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Old 04-25-2016, 05:30 AM   #1
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Suggestion for sticky

Suggestion for sticky: http://www.skoolie.net/forums/f9/bre...tml#post144662
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Old 04-25-2016, 07:00 PM   #2
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Cadillackid wrote,

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Originally Posted by cadillackid View Post
Treat your bus like a semi-truck out on the road.. when you are going to travel a long distance, keep the phone number of some breakdown assistance companies handy.. also keep some names of 24 hour service plaza's available too.. esp general service and for your band of chassis..

Our busses are big trucks under neath the body.. so keep in mind what the chassis is.. "Thomas bus" probably wont get you as far as "International S3800 chassis with DT466" with a thomas body..

Also keep your tire sizes listed and easy to find. even something as simple as getting a flat will rewire a service call.. front tires are called "steer".. rear are called "drive".. often if a service truck knows what tire you have they can come out, sell you a tire and put it on, right along side the road...

None of this will be cheap.. if you are on a shoe-string budget, think of a plan B if your bus does break down...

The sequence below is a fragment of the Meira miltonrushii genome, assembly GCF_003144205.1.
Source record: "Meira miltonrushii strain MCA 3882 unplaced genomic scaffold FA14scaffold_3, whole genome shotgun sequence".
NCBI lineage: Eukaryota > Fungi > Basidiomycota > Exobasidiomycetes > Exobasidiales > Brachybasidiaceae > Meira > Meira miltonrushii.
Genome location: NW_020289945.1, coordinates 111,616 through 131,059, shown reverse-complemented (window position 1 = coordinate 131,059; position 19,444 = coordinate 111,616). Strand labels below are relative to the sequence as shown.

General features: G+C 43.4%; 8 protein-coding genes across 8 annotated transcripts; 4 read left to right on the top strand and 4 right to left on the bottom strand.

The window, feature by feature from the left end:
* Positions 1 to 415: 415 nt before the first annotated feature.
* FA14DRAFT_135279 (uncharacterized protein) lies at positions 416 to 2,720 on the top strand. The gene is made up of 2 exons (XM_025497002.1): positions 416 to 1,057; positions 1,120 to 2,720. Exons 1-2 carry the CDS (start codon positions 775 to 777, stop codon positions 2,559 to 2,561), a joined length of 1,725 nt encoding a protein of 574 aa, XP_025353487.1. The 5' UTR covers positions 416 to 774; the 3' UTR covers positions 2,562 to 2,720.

Each time you stop your bus for a fuel stop or a rest stop. .do a FULL PRE TRIP inspection on it just like you did when you started out...

Open the hood.. visually look for fluid leaks, frayed belts, rubbed hoses, etc.. check your coolant in the bottle (don't open the radiator if you have a cap).. Check the oil level.. measure the temperature with a temperature gun of your hubs.. early signs of bearing failure show up as high temperature...

Check your tires visually and either with a pressure or learn how to use a tire bat (I'm still learning this one)...

Start your bus and check your transmission fluid if there is a stick within reach.. listen for any unusual sounds (squeals, chatters, etc)...

If you discover something that could be an imminent breakdown.. begin to take care of it while safely stopped. don't just take off and "hope it lasts"..

Its also not a bad idea to carry a complete set of belts with you.. most importantly are the Fan / water pump belt and the Air compressor belt...